IT IS HIGHLY unlikely that anyone else not employed by the Knicks has witnessed as much of their ineptitude this season as Dennis Doyle, whose adventure with the team now looks more like an ordeal. Last spring Doyle, 31, left an unfulfilling career as a New York City attorney representing condominium associations and co-op boards and decided to attend all 82 of the team's games, at an estimated cost of $25,000. What it will cost him in Knicks-induced misery is unquantifiable.

Doyle went all the way to London last week to watch the team drop its 16th straight game, a 95--79 drubbing by the Bucks that dropped New York's record at the halfway point to 5--36. For the Knicks it has been a season not just of loss but of abandonment. Team president Phil Jackson gave up all hope of the playoffs earlier this month when he traded two of his best players, guards J.R. Smith and Iman Shumpert, to Cleveland. ESPN cut the team out of the national television picture like an ex-boyfriend, dropping four Knicks games that it had scheduled. The New York Times even released its beat writer, Scott Cacciola, from Knicks coverage so he could write about better basketball—like a team of fifth-grade girls playing in a boys' league in Springfield, Ill. As beat writer Steve Popper of The Record of Bergen County, N.J., tweeted last week, "There is a distinct possibility that by the last Knicks game of the year @dennisdoyle is the only one watching."

Had he anticipated that New York would challenge the 1972--73 76ers, who finished 9--73, for the worst 82-game season in NBA history, Doyle admits he wouldn't have subjected himself to a live viewing of every game. But he refuses to stop. "I committed myself before last season ended," he says. "I was going to do this come hell or high water. So far it's been mostly hell. But I'm only going to go deeper down the rabbit hole. A season like this really gets to the root of what it means to be a fan."

Other fans don't know whether to be impressed or sympathetic when they hear how much time and money he's investing in a front-row seat to futility. "There's some pity," says Doyle, who has chronicled the experience on his literate, amusing blog, TheOakmanCometh.com. But don't feel sorry for him. "I've really enjoyed it, believe it or not," he says. "The games are the only painful part. I love the traveling and the challenge of coming up with something to write about, because you can't just write, 'They lost again.'"

Instead he has written about bumping into former Knicks tough guy Charles Oakley, his favorite player, in a Cleveland casino and shooting the breeze over beers. And about being somewhat fearful when spending a night in Portland at the home of a displaced Knicks diehard whom Doyle describes in his blog as "a complete stranger who curates a Knicks Museum in his basement and readily admits his fandom blurs the lines of obsession and sickness.... To the best of my knowledge, this is how horror movies begin."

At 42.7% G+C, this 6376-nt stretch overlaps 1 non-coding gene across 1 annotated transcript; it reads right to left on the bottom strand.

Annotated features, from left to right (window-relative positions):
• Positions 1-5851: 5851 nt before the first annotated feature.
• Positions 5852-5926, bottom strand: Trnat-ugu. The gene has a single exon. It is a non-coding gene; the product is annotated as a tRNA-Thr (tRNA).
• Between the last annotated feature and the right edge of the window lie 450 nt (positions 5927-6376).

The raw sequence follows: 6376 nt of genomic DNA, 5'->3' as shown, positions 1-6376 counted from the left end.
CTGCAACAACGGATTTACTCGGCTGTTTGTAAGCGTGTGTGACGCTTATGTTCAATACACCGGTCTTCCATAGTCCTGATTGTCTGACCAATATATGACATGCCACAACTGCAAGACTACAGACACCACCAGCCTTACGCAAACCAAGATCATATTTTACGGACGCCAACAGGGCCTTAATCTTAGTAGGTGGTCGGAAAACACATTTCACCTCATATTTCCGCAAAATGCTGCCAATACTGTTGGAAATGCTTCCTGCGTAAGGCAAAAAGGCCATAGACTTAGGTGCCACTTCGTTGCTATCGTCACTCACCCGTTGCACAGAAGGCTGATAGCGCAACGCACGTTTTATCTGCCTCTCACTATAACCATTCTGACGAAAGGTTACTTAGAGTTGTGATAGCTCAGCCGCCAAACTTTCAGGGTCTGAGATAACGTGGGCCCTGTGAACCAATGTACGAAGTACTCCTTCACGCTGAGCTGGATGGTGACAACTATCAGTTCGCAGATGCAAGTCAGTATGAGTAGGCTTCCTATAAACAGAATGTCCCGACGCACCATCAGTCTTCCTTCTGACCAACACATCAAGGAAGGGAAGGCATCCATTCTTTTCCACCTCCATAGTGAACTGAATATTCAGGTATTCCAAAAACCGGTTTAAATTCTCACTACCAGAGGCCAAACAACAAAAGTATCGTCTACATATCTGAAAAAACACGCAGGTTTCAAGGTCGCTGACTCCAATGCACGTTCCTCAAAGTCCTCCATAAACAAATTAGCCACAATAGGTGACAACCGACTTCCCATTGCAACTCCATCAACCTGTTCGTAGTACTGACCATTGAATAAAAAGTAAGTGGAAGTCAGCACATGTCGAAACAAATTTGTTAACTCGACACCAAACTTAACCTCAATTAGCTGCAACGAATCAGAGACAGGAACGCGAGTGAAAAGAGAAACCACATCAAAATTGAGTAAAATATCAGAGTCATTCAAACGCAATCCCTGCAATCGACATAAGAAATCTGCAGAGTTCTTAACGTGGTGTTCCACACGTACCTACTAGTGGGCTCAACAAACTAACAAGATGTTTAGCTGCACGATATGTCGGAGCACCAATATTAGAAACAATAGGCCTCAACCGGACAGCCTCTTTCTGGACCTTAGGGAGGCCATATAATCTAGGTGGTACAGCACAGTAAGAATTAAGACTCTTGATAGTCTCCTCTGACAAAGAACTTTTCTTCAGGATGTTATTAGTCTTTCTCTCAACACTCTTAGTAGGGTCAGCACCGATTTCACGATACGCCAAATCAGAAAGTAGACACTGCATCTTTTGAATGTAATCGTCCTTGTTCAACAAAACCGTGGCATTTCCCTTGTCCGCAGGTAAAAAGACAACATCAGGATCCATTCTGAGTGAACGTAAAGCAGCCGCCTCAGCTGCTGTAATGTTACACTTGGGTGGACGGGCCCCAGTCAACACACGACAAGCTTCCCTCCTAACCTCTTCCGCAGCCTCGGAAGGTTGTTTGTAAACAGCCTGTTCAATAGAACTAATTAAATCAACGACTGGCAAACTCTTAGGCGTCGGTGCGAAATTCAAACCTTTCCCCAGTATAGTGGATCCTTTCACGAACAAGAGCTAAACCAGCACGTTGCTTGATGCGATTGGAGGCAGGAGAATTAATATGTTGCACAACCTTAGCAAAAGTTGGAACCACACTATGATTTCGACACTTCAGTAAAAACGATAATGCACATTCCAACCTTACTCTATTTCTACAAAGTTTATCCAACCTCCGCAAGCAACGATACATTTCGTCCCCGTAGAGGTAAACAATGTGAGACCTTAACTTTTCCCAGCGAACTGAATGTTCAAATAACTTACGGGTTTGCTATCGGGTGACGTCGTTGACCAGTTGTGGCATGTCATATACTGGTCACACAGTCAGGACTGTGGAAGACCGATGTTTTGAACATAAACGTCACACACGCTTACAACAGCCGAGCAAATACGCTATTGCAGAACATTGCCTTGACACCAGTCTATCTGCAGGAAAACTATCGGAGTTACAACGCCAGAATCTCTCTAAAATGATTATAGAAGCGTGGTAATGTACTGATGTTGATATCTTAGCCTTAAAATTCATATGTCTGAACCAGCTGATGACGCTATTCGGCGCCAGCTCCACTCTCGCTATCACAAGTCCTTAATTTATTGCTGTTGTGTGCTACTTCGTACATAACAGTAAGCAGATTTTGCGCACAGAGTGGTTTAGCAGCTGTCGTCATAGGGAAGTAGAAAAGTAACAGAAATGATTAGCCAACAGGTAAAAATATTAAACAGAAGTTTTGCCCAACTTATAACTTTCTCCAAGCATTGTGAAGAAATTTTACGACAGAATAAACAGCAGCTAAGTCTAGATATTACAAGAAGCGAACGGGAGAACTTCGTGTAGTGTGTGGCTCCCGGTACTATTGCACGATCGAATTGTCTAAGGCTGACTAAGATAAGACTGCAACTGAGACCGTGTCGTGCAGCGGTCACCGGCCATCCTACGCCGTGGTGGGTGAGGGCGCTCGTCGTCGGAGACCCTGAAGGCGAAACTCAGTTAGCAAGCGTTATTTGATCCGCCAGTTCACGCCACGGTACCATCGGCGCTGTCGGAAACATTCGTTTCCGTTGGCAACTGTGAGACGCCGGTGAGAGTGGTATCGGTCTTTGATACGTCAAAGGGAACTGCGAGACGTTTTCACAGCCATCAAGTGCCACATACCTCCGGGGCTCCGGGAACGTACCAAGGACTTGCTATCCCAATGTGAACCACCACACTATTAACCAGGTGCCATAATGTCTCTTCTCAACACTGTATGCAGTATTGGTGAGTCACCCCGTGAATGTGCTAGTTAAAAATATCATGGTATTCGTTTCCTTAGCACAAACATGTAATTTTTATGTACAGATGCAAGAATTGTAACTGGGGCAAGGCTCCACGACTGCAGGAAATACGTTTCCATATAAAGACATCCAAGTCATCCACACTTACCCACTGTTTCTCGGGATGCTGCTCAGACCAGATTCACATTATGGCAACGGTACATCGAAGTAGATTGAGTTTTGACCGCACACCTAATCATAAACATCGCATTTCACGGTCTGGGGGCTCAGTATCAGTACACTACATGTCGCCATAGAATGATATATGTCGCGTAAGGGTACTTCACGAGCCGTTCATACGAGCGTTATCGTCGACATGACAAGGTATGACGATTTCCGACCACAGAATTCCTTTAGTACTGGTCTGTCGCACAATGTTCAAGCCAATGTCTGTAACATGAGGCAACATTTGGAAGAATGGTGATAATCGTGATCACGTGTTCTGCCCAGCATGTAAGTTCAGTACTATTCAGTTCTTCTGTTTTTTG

Then there was the fan in New Orleans who offered him a courtside seat for the Knicks-Pelicans game on the condition that Doyle allow the fan to try to talk him out of leaving the legal profession. Doyle took him up on the deal, but he has no plans to return to the law game. "My friends and family know how unhappy I was before I left my job," he says. "I'm much more content now." That's partly because Doyle may have found a new career path as a writer. His blog has drawn the attention of literary agents, and he hopes to turn it into a book.

"What answers will come of this manic quest?" Doyle writes in an early blog entry. "Will I remember what city I'm in after a third road game in four nights? Can the Knicks contend for the eighth seed? Will I be the same when it's over?"

That last question, at least, has a happy answer. "It is changing me," Doyle says. "What this boils down to for me is wanting to write. I'm not sure yet, but if by the end of the season I can call myself a writer and have some sort of evidence to back it up, this will all have been worth it." The Knicks may be lost, but they have helped a fan find himself.

Says the man who has paid to be at every game these awful Knicks have played, "A season like this really gets to the root of what it means to be a fan."

Who's the most dedicated fan you know?

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PHOTOJOHN BURGESS FOR SPORTS ILLUSTRATED ILLUSTRATION

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